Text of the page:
About the Samaritan Homeless Clinic
Homeless people rarely receive the medical care they need. Good Samaritan Hospital (GSH) has long recognized this, and with a $50,000 grant from an anonymous donor, the hospital started the Samaritan Homeless Clinic in 1992 as a partnership with the Combined Health Department and Standard Register. Organized around the idea of caring for the whole person, the Samaritan Homeless Clinic serves several thousand homeless patients in Dayton every year. The clinic is unique in that it provides a wide range of health and wellness services in a one-stop-shop environment.
The Samaritan Homeless Clinic strives to combat the connection between homelessness and poor health that is prevalent in today’s society. According to the Institute of the National Academy of Sciences, homelessness and poor health are correlated in three ways:
- Health problems cause homelessness—Many personal bankruptcies in the United States are a result from health problems, and it’s a short path from bankruptcy to eviction to homelessness. Some health problems are also more prevalent among homeless people than the general population, such as addiction or mental illnesses.
- Homelessness causes health problems—Without a home in which to rest and be sheltered from the elements, many homeless people are exposed to treacherous weather conditions, violence, and communicable diseases. Since well-balanced meals are a luxury they cannot afford, many homeless people are poorly nourished, increasing their chances of both acute and chronic illnesses. The stress of being homeless also can take a toll on people, reducing disease resistance, increasing depression, and enhancing the false promises of relief offered by alcohol and drugs.
- Homelessness complicates efforts to treat health problems—It is difficult for homeless people to receive consistent health care, since health care facilities are oftentimes far away from homeless shelters. Transportation can be an issue for homeless people, since very few have cars and public transportation systems can be difficult to navigate. In addition, many standard treatment plans require resources that are not available to homeless people, like refrigeration for medications or a place to get off their feet.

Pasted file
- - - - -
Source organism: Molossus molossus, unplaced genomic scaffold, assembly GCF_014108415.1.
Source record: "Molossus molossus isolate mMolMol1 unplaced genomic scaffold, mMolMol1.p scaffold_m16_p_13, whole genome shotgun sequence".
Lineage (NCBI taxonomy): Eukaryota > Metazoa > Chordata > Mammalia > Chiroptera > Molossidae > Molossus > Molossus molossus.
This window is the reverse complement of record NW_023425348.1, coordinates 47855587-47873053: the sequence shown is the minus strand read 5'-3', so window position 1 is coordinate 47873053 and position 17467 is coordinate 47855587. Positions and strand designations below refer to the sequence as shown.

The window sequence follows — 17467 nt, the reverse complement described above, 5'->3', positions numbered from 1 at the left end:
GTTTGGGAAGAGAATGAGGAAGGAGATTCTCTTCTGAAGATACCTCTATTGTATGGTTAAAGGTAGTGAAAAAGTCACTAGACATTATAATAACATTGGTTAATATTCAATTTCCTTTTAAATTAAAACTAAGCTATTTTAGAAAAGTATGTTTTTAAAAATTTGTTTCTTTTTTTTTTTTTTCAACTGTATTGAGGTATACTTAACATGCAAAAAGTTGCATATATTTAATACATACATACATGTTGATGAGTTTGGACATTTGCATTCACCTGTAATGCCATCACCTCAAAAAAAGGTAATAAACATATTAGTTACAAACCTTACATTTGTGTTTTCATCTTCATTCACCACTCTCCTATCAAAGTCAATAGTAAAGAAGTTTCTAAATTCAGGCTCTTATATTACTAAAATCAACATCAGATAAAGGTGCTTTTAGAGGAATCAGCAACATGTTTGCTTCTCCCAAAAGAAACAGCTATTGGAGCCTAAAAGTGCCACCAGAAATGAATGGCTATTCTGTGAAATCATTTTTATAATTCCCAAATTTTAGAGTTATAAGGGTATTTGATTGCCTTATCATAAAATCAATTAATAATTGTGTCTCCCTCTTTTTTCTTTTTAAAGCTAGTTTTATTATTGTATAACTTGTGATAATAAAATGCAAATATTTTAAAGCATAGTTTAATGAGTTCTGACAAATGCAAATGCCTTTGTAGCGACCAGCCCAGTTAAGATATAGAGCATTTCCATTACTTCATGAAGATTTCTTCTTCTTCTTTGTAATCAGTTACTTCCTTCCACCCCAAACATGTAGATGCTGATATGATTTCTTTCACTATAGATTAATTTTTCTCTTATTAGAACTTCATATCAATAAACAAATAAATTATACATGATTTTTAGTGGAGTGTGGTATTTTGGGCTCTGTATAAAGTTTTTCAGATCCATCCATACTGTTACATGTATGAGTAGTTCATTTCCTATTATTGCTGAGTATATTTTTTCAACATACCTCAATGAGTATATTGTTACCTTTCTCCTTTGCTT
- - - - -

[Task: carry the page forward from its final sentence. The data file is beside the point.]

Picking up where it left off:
Source: Health Care for the Homeless: Comprehensive Services to Meet Complex Needs brochure, National Health Care for the Homeless Council.
At the Samaritan Homeless Clinic, we are dedicated to addressing these limitations by offering comprehensive health care for our patients. By serving more than 2,000 homeless people each year, the Samaritan Homeless Clinic is a welcome resource to many people in the greater Dayton area.
A Comprehensive, Multidisciplinary Approach
The Samaritan Homeless Clinic stands out because our care is easily accessible and because we take an integrated approach toward primary and ancillary services. The clinic focuses both on the individual and the community and works to maintain strong relationships with other homeless service providers so patients don’t get lost in the system. Our goal is to benefit the entire community while treating every patient who walks through our doors with dignity, respect, integrity, compassion, and excellence.
The Samaritan Homeless Clinic makes it easy for the Dayton homeless to get quality health care. We provide a menu of services—from preventative care to substance abuse counseling—all in one place. Because our mission is to serve the total well-being of the homeless, we deliver more than the best care; we also aim to help patients get their lives back on track through our many programs and services.
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